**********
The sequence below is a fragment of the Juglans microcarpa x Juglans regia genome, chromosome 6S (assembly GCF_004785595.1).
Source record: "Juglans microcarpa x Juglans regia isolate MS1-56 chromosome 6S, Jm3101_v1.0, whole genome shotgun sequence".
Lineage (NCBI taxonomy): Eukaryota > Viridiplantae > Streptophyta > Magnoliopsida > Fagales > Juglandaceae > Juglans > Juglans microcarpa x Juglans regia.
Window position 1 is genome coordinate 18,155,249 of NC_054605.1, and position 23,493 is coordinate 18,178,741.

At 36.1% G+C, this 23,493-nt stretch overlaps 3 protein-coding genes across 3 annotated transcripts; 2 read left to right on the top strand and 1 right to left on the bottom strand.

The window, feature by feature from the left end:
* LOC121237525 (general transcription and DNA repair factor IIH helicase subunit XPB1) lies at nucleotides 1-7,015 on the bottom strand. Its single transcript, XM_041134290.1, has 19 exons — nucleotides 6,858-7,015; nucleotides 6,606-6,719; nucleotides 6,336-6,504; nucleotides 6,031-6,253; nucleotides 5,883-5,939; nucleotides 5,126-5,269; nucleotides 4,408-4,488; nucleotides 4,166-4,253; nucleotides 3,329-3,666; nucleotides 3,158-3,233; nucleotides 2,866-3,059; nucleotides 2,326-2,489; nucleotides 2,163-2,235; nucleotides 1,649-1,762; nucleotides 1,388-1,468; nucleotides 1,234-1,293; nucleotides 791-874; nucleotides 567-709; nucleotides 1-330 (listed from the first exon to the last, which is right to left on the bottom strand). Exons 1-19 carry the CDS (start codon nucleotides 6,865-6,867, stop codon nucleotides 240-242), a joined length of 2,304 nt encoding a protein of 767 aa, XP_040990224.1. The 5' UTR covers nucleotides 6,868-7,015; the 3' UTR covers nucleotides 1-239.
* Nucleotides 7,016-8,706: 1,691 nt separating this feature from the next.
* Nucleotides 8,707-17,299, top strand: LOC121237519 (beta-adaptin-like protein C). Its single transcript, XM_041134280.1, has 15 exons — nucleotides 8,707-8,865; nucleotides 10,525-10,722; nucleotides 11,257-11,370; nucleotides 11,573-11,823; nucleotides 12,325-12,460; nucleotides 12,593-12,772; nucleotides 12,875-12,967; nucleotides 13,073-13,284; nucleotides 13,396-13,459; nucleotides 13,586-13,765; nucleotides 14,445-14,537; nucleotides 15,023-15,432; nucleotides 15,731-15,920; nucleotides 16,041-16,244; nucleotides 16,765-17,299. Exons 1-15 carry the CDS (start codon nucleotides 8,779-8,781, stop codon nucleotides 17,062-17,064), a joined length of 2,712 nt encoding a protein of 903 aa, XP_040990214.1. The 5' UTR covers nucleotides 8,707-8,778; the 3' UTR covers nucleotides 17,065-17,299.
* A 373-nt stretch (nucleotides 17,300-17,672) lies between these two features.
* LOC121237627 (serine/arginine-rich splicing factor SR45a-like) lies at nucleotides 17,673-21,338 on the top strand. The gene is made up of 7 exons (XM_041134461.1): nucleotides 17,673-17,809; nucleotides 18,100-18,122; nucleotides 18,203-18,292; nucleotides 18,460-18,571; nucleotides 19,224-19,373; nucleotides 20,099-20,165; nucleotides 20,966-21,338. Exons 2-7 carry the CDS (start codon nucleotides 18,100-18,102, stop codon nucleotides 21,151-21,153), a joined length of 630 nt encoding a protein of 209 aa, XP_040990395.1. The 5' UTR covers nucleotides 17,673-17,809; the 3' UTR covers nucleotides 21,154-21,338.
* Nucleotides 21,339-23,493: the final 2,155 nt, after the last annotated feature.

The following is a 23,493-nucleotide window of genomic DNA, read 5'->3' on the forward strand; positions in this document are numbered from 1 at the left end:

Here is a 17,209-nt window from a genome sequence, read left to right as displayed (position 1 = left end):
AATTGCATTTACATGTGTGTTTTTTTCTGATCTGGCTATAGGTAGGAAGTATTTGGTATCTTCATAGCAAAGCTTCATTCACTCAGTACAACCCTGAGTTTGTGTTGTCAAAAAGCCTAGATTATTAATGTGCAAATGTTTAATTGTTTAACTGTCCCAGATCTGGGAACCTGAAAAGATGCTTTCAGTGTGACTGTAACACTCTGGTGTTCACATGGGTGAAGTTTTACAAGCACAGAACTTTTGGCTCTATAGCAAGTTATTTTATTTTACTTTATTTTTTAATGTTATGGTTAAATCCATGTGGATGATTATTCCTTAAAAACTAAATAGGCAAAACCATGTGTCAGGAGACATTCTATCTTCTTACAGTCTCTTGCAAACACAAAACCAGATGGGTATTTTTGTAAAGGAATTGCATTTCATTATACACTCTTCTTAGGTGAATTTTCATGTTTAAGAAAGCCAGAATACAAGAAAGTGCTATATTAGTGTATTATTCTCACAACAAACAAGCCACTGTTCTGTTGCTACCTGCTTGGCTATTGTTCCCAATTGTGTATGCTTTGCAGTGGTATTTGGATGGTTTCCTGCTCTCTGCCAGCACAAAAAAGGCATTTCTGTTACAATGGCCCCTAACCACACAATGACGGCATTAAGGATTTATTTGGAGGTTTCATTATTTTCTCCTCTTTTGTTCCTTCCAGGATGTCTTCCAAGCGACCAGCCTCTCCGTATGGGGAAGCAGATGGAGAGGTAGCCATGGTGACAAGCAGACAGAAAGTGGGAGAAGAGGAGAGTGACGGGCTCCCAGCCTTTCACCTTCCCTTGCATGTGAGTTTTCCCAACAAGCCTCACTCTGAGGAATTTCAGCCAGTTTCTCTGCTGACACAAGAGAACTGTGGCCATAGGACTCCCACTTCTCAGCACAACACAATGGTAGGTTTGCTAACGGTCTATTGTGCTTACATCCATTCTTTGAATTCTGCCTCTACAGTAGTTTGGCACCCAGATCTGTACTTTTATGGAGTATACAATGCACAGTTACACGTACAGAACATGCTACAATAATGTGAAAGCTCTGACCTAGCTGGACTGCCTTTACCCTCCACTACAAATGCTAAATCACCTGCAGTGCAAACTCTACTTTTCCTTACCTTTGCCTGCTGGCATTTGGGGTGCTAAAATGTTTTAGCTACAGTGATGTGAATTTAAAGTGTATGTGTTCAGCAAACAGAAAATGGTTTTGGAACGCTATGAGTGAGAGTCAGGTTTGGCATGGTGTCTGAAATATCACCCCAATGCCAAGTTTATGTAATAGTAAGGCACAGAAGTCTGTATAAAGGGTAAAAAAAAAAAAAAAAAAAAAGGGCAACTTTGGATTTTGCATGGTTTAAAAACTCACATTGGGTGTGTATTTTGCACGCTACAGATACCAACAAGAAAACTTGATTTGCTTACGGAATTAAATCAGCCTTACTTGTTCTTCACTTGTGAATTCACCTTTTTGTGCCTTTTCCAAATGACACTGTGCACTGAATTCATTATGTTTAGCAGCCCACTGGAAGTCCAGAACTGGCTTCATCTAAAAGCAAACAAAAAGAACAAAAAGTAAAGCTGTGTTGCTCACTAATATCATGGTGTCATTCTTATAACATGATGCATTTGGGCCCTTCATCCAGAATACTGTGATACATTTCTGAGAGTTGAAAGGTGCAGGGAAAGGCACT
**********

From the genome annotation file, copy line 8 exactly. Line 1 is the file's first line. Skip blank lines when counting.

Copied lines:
* Nucleotides 7,016-8,706: 1,691 nt separating this feature from the next.